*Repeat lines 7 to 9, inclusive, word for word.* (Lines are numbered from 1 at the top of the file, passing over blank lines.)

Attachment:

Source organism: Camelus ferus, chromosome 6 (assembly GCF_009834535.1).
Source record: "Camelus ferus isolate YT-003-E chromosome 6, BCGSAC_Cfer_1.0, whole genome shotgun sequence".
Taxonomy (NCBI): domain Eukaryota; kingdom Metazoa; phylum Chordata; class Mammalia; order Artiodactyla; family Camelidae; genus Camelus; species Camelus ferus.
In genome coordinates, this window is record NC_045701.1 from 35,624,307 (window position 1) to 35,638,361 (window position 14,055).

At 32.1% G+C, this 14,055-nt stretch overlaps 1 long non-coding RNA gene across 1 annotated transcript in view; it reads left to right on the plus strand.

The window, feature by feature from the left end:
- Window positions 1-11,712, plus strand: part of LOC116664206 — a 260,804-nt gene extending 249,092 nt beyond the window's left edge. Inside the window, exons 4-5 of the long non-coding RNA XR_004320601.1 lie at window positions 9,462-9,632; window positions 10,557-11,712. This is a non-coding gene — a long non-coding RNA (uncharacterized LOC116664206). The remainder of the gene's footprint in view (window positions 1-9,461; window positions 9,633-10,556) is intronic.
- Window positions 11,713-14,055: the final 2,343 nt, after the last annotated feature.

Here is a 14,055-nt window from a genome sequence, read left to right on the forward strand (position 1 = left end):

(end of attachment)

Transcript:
- Window positions 1-11,712, plus strand: part of LOC116664206 — a 260,804-nt gene extending 249,092 nt beyond the window's left edge. Inside the window, exons 4-5 of the long non-coding RNA XR_004320601.1 lie at window positions 9,462-9,632; window positions 10,557-11,712. This is a non-coding gene — a long non-coding RNA (uncharacterized LOC116664206). The remainder of the gene's footprint in view (window positions 1-9,461; window positions 9,633-10,556) is intronic.
- Window positions 11,713-14,055: the final 2,343 nt, after the last annotated feature.

Here is a 14,055-nt window from a genome sequence, read left to right on the forward strand (position 1 = left end):